RICHLAND, Wash. (AP) Change is under way at Hanford’s central landfill — the spot where vast amounts of low-level radioactive wastes have been disposed of in the last dozen years.
The landfill — officially the Environmental Restoration Disposal Facility — is being expanded and modernized with equipment that wasn’t available when it opened in 1996 on the nuclear reservation in southeast Washington.
The modernization is due at least in part to problems discovered early last year. A former worker fabricated results of compaction testing at the landfill, and an unrelated malfunction in a water collection system in the lining beneath the landfill went undetected for months.
In mid-April, two new machines with cleated rollers began compacting waste to make sure sinkholes don’t develop after a cap is eventually placed over the landfill. The compactors are equipped with global positioning systems to keep track of how many times each part of the landfill has been compacted as more waste is added.
The new system will replace the former requirement for manual compaction testing.
“No longer will people have to suit up and go into the contaminated area,” said Owen Robertson, the project engineer for the Department of Energy.
Meanwhile, a new computerized system will monitor the leachate collection system in the landfill’s clay lining. Data will be transmitted by radio frequency to the computer, which will automatically telephone managers if it detects a problem.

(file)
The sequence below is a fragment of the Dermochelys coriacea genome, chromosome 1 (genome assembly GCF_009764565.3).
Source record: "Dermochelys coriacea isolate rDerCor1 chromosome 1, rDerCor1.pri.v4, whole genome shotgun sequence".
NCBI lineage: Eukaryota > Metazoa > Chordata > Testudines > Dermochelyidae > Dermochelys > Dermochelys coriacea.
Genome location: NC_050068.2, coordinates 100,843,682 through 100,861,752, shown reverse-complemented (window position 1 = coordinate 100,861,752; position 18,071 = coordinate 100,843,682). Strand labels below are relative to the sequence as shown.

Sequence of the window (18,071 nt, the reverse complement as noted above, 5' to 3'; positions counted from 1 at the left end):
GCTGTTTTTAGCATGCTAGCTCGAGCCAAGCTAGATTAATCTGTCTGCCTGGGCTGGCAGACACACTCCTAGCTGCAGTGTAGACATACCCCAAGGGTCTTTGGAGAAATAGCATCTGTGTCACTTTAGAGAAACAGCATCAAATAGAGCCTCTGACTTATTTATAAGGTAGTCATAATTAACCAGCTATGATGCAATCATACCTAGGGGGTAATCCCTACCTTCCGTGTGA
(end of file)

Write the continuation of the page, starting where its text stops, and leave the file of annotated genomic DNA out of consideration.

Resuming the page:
The landfill was designed to have 10 disposal “cells.” A subcontractor, DelHur Industries, is working on the construction of cells seven and eight. Workers have dug up 600,000 cu. yd. (458,700 cu m) of soil and will dig up a total of 1.3 million cu. yd. (900,000 cu m) to finish the two cells early next year.
The cells will be 70 ft. (21 m) deep and measure a combined 500 by 1,000 ft. (152 by 304 m) at their base — big enough to hold about 2.8 million tons (2.5 million t) of material.
The two cells will be the first to include a monitoring system for water beneath the landfill’s clay base. The system will check for moisture that could indicate contamination is seeping from the landfill long before it is detected in nearby monitoring wells.
Washington Closure Hanford, which operates the landfill, is preparing to start accepting more waste from around the Hanford site, including contaminated soil from along the reservation’s river corridor.
It has added a scale and is adding six new trucks. Drivers bring in about 150 truckloads of debris a day, and that could increase to as many as 250 truckloads.